Next Stop: Brooklyn College, Fast Food Avenue
“Why not? It’s cheap, tasty, and I’m used to it,” Brooklyn College Academy student Krystal Nieves laughs, explaining why she eats at McDonalds every day for lunch.
Eating at fast food restaurants is no longer a desire, but a necessity. Young people in the Brooklyn College community are attracted to local fast food restaurants, indulging in large meals for lunch before going back to class. Sadly, they are unaware of how much of a negative impact this has on their lives.
Unlike Krystal, Brooklyn College undergraduate major in Health and Nutrition Loraine Rosentsveye believes that eating out is a “social” thing rather than a routine.
“In high school, you don’t have to pay for classes. Once you’re in college, you have to pay—your budget goes down. College students learn that eating out as a social thing is acceptable only once in a while.”
In fact, after I conducted a poll to compare the choices that high school students make with those of college students, out of 95 high school students surveyed, an astonishing 82% regularly eat at Subway, Burger King, Golden Krust, Checkers, McDonalds, pizzerias, Popeyes, Chinese restaurants, and Quiznos.
The other 18% bring their own bagged lunch or buy from the Boylan Hall café.
Out of 95 college students, 55% favored fast food while the other 45% immediately checked off the “Other” choice, specifying that they bring their own lunch, go to Boylan Hall, or never eat in the area.
Rosentsveye explains that the majority of students develop unhealthy habits because out of the many processes in the human body, dopamine is responsible for regulating movement and the brain’s emotional responses.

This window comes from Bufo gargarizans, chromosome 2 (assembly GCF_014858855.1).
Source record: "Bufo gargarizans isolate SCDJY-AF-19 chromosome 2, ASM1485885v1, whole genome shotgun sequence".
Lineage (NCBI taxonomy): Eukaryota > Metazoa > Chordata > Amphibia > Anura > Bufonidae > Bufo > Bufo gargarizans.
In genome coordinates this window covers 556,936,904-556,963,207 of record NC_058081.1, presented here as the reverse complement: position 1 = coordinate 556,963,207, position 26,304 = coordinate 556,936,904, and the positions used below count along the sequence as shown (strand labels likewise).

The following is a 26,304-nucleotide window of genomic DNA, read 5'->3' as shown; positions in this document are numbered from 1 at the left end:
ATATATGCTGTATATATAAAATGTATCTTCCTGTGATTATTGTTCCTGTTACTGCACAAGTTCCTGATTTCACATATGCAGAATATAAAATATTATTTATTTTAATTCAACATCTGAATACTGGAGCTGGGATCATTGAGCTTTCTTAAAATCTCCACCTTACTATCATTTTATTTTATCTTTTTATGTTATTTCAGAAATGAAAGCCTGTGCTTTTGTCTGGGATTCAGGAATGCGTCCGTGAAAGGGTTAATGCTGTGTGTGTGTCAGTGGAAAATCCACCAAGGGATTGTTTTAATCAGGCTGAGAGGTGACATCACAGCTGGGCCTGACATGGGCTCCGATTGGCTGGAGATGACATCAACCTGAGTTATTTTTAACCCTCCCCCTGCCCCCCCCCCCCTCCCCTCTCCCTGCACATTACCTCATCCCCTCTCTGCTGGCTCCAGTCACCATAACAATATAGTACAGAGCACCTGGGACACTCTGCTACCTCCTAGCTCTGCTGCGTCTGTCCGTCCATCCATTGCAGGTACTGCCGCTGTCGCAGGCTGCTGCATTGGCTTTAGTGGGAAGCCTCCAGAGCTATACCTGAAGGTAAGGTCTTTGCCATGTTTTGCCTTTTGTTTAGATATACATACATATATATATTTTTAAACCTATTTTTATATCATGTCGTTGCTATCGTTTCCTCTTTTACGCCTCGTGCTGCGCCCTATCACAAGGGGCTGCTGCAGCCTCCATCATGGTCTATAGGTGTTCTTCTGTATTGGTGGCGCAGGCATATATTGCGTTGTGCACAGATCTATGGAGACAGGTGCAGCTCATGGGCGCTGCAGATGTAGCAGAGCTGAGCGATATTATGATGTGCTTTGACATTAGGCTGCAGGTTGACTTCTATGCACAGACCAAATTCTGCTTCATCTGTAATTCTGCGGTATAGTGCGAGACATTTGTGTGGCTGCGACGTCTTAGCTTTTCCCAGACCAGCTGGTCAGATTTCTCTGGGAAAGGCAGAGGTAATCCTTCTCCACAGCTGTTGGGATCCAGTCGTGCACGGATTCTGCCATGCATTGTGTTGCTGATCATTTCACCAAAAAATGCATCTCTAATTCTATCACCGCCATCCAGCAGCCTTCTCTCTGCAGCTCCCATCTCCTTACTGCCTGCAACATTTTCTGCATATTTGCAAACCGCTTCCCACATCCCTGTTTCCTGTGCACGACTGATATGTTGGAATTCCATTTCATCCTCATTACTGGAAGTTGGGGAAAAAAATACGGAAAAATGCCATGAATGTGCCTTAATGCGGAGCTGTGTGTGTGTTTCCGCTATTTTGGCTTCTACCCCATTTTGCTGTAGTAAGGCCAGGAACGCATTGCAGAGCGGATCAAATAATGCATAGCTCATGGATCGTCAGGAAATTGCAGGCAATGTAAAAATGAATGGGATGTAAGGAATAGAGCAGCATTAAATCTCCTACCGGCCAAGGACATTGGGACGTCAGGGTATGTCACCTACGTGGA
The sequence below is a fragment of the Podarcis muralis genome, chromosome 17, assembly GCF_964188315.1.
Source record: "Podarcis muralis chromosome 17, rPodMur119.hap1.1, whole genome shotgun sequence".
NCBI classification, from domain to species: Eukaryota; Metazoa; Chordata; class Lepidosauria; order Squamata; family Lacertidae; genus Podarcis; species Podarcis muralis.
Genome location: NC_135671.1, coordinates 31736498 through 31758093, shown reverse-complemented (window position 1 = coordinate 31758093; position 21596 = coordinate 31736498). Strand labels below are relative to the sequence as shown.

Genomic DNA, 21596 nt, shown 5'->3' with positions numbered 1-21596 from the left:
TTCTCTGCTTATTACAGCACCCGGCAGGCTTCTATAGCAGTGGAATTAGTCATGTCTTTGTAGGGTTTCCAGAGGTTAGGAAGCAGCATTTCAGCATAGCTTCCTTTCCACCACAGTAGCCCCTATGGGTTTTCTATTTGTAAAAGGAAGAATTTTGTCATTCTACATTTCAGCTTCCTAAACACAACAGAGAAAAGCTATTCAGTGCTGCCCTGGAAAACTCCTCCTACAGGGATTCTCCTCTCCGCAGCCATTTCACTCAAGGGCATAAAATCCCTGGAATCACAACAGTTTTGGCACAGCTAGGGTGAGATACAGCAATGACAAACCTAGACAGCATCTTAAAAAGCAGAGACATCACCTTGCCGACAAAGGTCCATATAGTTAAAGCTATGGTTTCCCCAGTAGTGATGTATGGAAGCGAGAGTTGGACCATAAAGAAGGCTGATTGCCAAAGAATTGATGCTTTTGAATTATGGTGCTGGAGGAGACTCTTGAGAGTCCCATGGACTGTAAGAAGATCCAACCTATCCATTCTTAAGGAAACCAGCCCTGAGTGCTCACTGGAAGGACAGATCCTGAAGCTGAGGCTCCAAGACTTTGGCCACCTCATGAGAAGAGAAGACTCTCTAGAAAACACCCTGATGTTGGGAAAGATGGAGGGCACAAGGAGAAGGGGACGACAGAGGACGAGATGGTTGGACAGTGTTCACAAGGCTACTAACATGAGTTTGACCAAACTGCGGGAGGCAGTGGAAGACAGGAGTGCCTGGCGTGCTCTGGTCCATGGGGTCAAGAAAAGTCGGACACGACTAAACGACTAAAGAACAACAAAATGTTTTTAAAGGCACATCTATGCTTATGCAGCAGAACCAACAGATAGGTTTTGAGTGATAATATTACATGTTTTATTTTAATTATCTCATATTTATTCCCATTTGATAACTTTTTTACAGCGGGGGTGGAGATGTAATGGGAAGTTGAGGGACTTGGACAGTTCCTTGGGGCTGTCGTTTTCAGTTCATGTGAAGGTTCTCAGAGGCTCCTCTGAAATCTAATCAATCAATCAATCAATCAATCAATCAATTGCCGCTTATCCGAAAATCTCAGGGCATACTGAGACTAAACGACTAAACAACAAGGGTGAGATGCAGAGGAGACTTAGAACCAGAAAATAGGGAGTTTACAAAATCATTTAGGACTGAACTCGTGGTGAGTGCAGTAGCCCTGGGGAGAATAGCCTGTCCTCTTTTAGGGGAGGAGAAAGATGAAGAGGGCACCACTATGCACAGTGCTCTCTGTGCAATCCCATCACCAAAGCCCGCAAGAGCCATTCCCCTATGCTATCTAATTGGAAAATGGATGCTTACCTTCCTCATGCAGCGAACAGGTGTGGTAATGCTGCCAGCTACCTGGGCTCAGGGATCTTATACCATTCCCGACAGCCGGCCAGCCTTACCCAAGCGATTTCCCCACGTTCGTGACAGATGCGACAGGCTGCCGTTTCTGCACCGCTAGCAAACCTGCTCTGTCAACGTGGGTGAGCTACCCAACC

“I think it’s basically the taste and knowing that fast food is greasy. When you have sugar too, the brain releases chemicals like dopamine, which makes you feel good, so you naturally want more.”
Therefore, BCA high school students are not going to stop eating the food in McDonalds as long as fast food restaurants continue to inject their foods with addictive chemicals and not stress the importance of reading nutrition labels on their fries and burgers.
“The food in the café is overpriced—I bring my own food… I mean, fast food is convenient, but I think college students understand that they should eat healthier, especially since their schedules and classes are much more demanding than that of high school students,” Rosentsveye concluded.
No one is exempt from the effects of nature vs. nurture. The Brooklyn College community is victim to the “nature” in which it stands. Its high school students congregate at the intersection of Bedford Avenue and Campus Road, considering unhealthy eateries lining Flatbush Avenue as if their lives depend on it.
Unless Brooklyn College Academy high school students are allowed or given an opportunity to attend nutrition workshops at Brooklyn College across the street, they will not be informed about making healthy food choices. For as long as young people on Flatbush Avenue believe that they can consume fast food all the time without expecting it to have an effect on their health, this vicious cycle will continue.